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Posts Tagged ‘cervical cancer’


Pathology Insights

Larry H Bernstein, MD, FCAP, Curator

LPBI

 

Predicting the Prognosis of Lung Cancer: The Evolution of Tumor, Node and Metastasis in the Molecular Age—Challenges and Opportunities

Ramón Rami-Porta; Hisao Asamura; Peter Goldstraw

Transl Lung Cancer Res. 2015;4(4):415-423.

http://www.medscape.com/viewarticle/852315

 

 

The tumor, node and metastasis (TNM) classification of malignant tumors was proposed by Pierre Denoit in the mid-20th century to code the anatomic extent of tumors. Soon after, it was accepted by the Union for International Cancer Control and by the American Joint Committee on Cancer, and published in their respective staging manuals. Till 2002, the revisions of the TNM classification were based on the analyses of a database that included over 5,000 patients, and that was managed by Clifton Mountain. These patients originated from North America and almost all of them had undergone surgical treatment. To overcome these limitations, the International Association for the Study of Lung Cancer proposed the creation of an international database of lung cancer patients treated with a wider range of therapeutic modalities. The changes introduced in the 7th edition of the TNM classification of lung cancer, published in 2009, derived from the analysis of an international retrospective database of 81,495 patients. The revisions for the 8th edition, to be published in 2016, will be based on a new retrospective and prospective international database of 77,156 patients, and will mainly concern tumor size, extrathoracic metastatic disease, and stage grouping. These revisions will improve our capacity to indicate prognosis and will make the TNM classification more robust. In the future the TNM classification will be combined with non-anatomic parameters to define prognostic groups to further refine personalized prognosis.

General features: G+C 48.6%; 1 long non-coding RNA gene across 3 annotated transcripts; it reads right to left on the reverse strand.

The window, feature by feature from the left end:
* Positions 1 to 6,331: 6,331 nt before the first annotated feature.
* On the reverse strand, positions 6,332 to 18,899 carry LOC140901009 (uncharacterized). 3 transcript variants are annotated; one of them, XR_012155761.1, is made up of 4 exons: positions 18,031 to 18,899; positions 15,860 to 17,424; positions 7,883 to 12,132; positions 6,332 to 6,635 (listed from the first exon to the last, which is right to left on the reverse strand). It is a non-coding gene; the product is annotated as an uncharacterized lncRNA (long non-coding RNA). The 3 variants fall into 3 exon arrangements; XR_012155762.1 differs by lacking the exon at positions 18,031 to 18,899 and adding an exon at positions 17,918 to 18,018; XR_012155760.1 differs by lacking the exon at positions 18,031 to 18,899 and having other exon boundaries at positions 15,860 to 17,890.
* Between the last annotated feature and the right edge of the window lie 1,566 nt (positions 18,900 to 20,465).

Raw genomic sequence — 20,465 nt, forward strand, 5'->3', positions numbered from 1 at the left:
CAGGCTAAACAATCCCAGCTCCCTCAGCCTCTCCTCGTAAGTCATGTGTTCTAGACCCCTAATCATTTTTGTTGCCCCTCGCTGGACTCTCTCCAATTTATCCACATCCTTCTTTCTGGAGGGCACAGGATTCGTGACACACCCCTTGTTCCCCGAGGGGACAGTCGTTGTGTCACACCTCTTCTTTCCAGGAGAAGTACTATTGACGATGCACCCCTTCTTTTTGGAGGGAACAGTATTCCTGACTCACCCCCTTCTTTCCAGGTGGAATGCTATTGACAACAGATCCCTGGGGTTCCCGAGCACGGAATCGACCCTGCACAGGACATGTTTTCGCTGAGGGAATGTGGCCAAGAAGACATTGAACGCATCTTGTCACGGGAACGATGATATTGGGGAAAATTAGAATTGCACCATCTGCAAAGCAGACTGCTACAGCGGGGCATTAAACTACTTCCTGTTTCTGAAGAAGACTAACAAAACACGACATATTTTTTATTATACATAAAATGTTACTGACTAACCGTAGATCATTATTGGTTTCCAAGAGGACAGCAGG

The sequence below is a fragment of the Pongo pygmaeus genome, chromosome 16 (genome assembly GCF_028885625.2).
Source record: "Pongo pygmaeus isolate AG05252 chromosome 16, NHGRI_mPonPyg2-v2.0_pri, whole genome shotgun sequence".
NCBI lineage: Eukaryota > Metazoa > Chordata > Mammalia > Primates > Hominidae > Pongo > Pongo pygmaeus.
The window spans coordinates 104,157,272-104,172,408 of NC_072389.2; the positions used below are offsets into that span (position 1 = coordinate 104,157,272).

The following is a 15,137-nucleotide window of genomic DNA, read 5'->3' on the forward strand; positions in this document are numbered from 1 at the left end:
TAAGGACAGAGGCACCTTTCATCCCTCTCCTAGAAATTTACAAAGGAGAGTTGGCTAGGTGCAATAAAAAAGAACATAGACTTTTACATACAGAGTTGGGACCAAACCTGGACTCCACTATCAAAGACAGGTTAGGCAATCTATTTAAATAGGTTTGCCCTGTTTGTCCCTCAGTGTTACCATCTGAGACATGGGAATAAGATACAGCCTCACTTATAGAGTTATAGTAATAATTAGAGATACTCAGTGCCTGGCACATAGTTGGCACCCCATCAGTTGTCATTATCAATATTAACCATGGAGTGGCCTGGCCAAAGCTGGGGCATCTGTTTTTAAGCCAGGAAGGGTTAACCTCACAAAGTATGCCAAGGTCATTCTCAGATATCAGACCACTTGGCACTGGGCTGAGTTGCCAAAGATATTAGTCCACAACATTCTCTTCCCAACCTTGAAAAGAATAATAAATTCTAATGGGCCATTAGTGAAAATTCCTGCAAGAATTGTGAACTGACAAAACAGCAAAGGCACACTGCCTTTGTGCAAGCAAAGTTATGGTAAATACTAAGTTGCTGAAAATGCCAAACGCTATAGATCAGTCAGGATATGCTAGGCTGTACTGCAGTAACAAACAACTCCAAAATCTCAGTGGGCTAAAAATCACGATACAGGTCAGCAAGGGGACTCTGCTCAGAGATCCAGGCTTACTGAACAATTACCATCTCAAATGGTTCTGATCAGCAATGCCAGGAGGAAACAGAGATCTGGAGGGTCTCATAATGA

Introduction

Obvious as it may seem, it is important that the readers of this article keep in mind that the tumor, node and metastasis (TNM) classification of lung cancer is no more and no less than a system to code the anatomic extent of the disease. Therefore, by definition, the TNM classification does not include other elements that, while they can help improve our capacity to prognosticate the disease for a given patient, are unrelated to the anatomy of the tumor, i.e., parameters from blood analysis, tumor markers, genetic signatures, comorbidity index, environmental factors, etc. Prognostic indexes combining the TNM classification and other non-anatomic parameters are called, by consensus between the Union for International Cancer Control (UICC) and the American Joint Committee on Cancer (AJCC), prognostic groups to differentiate them from the anatomic stage groupings.

The TNM classification of lung cancer is applied to all histopathological subtypes of non-small cell carcinoma, to small cell carcinoma and to typical and atypical carcinoids. It is governed by general rules[1–3] (Table 1) that apply to all malignancies classified with this system, and by site-specific rules applicable to lung cancer exclusively.[4] There also are recommendations and requirements issued with the objective to classify tumors in a uniform way when their particular characteristics do not fit in the basic rules.[4]